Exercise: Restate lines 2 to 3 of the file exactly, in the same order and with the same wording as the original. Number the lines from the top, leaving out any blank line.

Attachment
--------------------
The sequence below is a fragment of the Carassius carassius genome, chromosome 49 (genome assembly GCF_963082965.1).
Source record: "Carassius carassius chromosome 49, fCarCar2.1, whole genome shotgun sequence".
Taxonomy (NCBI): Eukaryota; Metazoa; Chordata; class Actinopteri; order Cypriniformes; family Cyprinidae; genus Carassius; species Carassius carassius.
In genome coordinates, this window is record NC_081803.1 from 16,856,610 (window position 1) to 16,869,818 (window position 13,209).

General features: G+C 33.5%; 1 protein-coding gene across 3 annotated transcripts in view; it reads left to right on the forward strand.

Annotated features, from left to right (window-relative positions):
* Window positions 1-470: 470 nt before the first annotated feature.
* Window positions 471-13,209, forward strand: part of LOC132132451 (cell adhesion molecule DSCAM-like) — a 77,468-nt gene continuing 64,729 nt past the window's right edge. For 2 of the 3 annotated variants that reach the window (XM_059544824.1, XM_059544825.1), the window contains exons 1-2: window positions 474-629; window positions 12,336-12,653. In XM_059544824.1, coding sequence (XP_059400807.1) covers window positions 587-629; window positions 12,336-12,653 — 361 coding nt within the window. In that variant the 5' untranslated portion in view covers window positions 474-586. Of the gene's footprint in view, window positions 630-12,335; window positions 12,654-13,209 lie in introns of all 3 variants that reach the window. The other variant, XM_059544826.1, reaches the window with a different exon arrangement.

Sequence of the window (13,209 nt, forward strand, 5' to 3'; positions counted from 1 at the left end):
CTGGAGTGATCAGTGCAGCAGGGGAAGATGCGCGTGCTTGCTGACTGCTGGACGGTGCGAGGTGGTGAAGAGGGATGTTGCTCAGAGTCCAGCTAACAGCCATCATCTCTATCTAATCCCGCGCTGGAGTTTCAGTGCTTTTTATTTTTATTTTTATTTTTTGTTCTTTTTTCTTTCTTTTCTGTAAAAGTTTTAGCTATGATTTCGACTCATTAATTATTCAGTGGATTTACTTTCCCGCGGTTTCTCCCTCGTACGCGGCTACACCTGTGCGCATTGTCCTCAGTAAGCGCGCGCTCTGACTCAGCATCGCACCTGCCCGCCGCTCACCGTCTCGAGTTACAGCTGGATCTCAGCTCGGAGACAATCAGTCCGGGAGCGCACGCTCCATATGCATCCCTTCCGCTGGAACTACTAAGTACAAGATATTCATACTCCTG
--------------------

Source record: "Carassius carassius chromosome 49, fCarCar2.1, whole genome shotgun sequence".
Taxonomy (NCBI): Eukaryota; Metazoa; Chordata; class Actinopteri; order Cypriniformes; family Cyprinidae; genus Carassius; species Carassius carassius.